Delving into SMART

While FHIR is not a security standard ‘per se’, there are numerous references in the spec to security related matters – including a specific module in the specification. One of the recommendations made is about SMART – a defined way to use the OAuth2 Authorization framework in FHIR. I recently gave a webinar on SMART, and part of the feedback was that it wasn’t enough detail for a developer to implement a solution – while this wasn’t really the focus of the presentation, it did make me realize that there will be a lot of interest in this from developers, so thought it might be useful to develop a SMART application – and call out the significant parts as we go.

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What’s an API?

I was asked recently by a clinical colleague what an API is, and why it’s important.

Let’s start with the technical answer. ‘API’ stands for ‘Application Programming Interface’ – it’s a way that one application (or a component of an application) exposes its services (which could be just data, or some operation against data) in a way that allows another application (often called the client) to use it. By using an API, it’s possible to develop re-usable libraries – components that can be used by other applications to develop functionality.

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Boston DevDays 2018

In June this year, there will be the first FHIR DevDays in the United States – in Boston.

For those unfamiliar with DevDays (Developer Days), this is a 3 day event simply crammed with FHIR activities – from educational presentations to ‘Connectathon’ type testing to just enjoying the community (and maybe a beer or two…) .

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Creating a resources model

This is the third post in a mini series on using the Logical modeler. In the first post we talked in generalities of models (admitting that this is very much a work in progress), and then we discussed the Information Model – a model that is used to capture clinical requirements for information exchange. Now, it’s time to think about how we can design real FHIR artifacts from the work so far.

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Building an Information model.

As described in the previous post, an Information model is used to capture the data requirements for a use case in a structured way, using the FHIR datatypes, but not aligned with the core FHIR resource types. This means that you can’t create an instance of this model – it’s just for analysis – but it will inform the development of the real FHIR artifacts.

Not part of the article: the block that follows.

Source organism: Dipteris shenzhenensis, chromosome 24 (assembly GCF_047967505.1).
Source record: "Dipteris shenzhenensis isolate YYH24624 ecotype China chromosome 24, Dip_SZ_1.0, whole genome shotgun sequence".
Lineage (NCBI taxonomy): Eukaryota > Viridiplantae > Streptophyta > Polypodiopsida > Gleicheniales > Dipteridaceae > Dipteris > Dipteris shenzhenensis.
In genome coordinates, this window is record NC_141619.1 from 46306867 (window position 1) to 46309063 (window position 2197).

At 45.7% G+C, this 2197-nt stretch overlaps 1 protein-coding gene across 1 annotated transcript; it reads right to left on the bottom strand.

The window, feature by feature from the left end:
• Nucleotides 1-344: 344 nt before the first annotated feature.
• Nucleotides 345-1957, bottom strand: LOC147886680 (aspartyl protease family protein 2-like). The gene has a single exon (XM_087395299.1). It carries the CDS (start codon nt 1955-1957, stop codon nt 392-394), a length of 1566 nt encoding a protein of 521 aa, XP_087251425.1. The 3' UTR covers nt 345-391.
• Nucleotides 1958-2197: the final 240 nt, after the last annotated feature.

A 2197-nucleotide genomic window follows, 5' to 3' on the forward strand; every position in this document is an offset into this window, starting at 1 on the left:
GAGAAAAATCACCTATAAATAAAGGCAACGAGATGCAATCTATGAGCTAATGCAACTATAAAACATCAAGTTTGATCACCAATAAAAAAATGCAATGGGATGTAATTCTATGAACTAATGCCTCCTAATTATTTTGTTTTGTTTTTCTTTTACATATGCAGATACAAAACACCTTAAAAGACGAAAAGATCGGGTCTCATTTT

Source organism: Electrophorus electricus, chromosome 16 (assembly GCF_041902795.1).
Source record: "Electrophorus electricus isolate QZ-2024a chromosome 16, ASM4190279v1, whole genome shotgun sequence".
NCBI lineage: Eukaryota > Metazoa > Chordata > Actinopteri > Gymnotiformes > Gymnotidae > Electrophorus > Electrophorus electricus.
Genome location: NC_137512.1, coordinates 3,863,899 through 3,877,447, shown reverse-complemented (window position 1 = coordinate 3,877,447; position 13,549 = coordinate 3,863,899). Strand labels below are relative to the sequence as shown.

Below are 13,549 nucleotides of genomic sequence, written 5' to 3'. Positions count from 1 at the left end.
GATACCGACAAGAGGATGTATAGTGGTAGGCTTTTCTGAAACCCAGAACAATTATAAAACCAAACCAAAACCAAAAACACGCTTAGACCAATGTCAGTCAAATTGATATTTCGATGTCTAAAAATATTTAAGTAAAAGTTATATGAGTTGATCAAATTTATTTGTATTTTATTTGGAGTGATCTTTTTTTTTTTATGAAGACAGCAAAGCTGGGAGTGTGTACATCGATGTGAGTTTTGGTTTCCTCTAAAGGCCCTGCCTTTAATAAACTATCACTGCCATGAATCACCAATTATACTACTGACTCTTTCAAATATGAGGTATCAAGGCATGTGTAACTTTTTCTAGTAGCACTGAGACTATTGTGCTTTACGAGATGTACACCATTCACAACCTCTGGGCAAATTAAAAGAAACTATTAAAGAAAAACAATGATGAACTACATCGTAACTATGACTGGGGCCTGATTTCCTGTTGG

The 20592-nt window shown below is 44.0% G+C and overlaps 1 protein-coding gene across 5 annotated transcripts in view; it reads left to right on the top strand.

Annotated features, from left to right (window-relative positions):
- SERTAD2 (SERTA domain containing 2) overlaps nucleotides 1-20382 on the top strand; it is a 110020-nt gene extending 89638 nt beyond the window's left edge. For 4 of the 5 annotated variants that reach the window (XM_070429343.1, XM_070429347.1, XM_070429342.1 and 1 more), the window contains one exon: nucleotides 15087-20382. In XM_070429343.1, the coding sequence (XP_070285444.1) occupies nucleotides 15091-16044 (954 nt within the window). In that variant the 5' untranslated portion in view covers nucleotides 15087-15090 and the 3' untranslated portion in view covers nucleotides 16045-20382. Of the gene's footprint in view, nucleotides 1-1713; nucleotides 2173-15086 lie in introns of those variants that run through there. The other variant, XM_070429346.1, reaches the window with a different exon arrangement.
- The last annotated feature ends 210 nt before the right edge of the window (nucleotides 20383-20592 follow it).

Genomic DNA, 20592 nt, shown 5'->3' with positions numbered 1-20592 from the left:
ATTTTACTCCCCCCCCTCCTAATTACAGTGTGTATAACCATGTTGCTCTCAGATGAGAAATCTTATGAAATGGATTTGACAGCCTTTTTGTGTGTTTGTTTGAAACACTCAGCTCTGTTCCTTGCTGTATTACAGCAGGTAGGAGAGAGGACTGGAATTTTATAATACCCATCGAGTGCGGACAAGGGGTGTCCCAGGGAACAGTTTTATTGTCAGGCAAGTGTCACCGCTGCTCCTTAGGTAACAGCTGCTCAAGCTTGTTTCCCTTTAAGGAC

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Creating models with the Logical Modeler

It’s been a while since we talked about the clinFHIR Logical Modeler, and I’ve had a few questions about it, so I thought an update might be in order.

The term ‘Logical Model’ can be used in different ways (much like ‘Profile’) so let’s first define just what we are talking about. Basically, it’s just a hierarchical model of data – much like you see in any of the core FHIR resource types – with the exception that the model does not have to align with any of the core types. Other than the requirement that you must use the FHIR datatypes, there are no limits on the complexity of the model you create (though overly complex models can be hard to understand – or use).

In this post we’ll talk about the general aspects of using the modeler – subsequent posts will go into more detail about how to build them.

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Clinicians on FHIR

Last week we held our first New Zealand ‘Clinicians on FHIR‘ seminar at the HINZ conference in Rotorua. This was really important for me, as it was the first ‘public outing’ of a seminar format that I’d like to see could be repeated wherever Clinicians are getting their first taste of FHIR, and showing how they can participate more fully in FHIR based Interoperability projects.

We had around 30 attendees and excellent participation – especially as the event was a combination of presentations and practical exercises. Thanks to John Fountain for presenting the clinical perspective. Talking to participants after the event was also very positive, with some good suggestions for improvement of the seminar.

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